Belew could make a run for the “Hardest Working Man in Show Biz” prize. Recently, he’s been working on a steady stream of projects, utilizing all of his special skills. He’s just finished a solo album called Belewprints, an all-acoustic project with string quartet, acoustic bass, drums and piano. He’s started another electric solo effort. And he’s also been producing a band from Boston called The Irresponsibles, which Belew describes as “an excellent Pop band, kind of in the mold of The Bears or XTC or Crowded House.”
Most recently, Belew and Robert Fripp have been in Belew’s studio working on the next generation of King Crimson material as well as a second project called, appropriately enough, Project 2, as a trio with stick master Trey Gunn, where Belew plays guitar and drums, his initial instrument of choice.
In about a year, Belew fans can also look forward to a five-volume career retrospective called Dust, featuring around 90 tracks of rarities from each of Belew’s career phases.
Learning From Living
“It’s not so simple that you just make great music and that makes everything work out,” Belew says. “I learned a lot with the experience, mostly all positive things. I discovered I really like working in a group dynamic like The Bears, with those people in particular.”
“I think just the fact that I can be a working musician is a miracle,” he says. “There’s so many wildly talented people who are working at Starbuck’s. I consider myself very lucky that I’ve been able to make a living as a musician for as long as I have.”
The art vs. commerce dichotomy is a rough compromise for many artists to come to terms with. Creating musical, visual or written art can come with a cost, and a lot of artists have succumbed to the pressure, either throwing in the towel completely or tweaking their work to fit the standards of commercialism. But often the best artists are the ones who stay true to their vision despite all costs. As Fetters sings on his new solo record, “I ain’t gonna cry if the world don’t know my name.”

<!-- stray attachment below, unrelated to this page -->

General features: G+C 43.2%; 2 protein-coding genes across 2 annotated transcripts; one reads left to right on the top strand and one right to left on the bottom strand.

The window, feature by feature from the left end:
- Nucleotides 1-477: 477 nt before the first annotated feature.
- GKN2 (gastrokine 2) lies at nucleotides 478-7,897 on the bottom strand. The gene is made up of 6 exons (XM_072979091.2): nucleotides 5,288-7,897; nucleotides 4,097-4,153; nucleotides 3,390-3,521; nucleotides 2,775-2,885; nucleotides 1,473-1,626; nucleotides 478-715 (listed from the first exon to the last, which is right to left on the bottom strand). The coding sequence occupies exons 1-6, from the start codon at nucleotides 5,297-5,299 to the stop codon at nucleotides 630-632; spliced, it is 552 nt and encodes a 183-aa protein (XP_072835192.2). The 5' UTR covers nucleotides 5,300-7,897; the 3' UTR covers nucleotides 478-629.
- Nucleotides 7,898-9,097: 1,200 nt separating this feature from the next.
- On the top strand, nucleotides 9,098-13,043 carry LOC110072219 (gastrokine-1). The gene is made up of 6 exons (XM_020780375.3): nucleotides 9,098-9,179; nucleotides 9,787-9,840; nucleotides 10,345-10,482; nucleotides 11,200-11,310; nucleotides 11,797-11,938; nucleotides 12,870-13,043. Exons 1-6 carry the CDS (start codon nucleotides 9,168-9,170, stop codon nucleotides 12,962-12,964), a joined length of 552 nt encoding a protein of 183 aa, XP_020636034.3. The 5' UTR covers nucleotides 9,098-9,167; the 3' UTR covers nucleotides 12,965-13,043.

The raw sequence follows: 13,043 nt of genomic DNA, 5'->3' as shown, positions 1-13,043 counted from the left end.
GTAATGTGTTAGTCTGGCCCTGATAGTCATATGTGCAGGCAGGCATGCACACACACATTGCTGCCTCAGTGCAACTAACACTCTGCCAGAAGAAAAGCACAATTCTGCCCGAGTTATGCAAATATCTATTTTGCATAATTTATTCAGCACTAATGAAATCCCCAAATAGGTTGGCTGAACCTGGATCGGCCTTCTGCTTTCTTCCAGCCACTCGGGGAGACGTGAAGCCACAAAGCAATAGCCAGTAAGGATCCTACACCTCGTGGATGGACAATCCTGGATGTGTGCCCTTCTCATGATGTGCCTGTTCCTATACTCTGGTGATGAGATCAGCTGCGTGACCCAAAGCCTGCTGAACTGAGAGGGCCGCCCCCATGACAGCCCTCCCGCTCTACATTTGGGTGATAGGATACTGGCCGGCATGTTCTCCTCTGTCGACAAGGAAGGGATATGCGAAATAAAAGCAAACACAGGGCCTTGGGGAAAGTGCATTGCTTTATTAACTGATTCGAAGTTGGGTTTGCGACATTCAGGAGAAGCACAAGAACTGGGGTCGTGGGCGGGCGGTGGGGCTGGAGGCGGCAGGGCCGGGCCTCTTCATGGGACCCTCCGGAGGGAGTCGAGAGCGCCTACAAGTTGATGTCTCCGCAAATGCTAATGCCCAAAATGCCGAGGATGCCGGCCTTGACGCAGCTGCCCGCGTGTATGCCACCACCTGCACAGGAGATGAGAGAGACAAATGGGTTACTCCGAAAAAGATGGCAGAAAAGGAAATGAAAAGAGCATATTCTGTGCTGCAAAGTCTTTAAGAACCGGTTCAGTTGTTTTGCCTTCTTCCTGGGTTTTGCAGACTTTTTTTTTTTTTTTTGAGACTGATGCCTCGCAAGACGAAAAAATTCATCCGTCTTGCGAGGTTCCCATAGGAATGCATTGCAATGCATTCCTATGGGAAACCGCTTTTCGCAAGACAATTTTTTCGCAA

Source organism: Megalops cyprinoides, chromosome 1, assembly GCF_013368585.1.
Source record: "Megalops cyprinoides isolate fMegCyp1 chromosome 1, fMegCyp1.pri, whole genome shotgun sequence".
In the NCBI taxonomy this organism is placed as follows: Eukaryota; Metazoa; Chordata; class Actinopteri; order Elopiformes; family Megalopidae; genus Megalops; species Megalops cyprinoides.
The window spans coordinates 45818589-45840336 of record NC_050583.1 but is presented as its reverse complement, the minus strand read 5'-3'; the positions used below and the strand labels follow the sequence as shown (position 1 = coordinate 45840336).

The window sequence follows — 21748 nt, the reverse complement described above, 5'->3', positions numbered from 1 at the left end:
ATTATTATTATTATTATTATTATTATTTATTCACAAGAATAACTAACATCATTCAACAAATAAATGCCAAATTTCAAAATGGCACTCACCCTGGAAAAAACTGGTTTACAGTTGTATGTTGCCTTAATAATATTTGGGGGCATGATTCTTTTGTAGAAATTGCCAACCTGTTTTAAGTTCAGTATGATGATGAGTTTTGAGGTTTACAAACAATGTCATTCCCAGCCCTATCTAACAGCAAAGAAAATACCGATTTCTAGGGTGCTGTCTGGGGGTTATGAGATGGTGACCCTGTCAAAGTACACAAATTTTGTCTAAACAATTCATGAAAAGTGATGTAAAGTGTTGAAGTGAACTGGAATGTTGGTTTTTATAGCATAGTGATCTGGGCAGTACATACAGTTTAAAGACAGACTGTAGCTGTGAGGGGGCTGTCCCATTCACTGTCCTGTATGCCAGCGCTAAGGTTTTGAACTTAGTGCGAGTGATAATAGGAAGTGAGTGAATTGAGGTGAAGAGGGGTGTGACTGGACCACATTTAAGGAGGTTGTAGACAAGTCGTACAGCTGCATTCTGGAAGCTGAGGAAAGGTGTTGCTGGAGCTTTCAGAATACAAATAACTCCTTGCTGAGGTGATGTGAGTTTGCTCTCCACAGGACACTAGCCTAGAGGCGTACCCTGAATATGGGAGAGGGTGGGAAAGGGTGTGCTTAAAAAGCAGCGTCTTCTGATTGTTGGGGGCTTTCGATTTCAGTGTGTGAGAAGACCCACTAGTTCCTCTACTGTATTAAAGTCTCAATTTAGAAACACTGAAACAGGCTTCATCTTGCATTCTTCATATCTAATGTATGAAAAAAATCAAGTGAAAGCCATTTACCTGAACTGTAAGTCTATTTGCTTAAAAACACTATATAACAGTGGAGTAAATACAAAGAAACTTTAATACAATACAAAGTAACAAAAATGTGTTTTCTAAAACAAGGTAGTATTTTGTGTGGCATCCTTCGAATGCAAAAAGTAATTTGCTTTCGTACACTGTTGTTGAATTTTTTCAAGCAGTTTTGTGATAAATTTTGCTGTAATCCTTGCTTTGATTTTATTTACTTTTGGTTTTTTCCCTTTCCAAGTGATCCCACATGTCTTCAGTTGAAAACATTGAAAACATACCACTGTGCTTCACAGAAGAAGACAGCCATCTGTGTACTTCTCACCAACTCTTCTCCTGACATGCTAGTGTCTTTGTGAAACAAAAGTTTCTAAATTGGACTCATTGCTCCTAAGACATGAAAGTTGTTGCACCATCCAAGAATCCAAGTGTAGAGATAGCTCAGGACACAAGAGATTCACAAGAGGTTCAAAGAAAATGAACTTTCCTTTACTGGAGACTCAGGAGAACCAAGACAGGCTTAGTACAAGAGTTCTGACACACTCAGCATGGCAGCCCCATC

“I’ve known a lot of artists, and I mean musical artists and graphic artists, who just do fantastic work,” Fetters says, “but they don’t become rich and famous. But they still have this wonderful body of work to leave behind. My mom was a really good artist. She’s dead now, but my house is filled with her artwork and it’s just great.”
Belew has had his share of fame, but his ability to stay grounded and in touch with artists he works well with seems to be what he’s most proud of. Besides reuniting with King Crimson and The Bears, he’s also getting together on Wednesday for a show at Peel’s Palace with The Denems, a Beatles-heavy cover group for whom he played drums as a teen-ager some 30 years ago.
“It’s kind of like all the people I’ve worked with are coming back together, and I think that’s a good thing,” Belew says. “Here I am, I’m in King Crimson again, I’m in The Bears again and I’m playing with my first band ever again. Yes, it’s somewhat nostalgic, but it’s indicative of the kind of relationships you have. All the people I’ve worked with have remained friends and remained willing to work together again. That’s a nice thing.” ©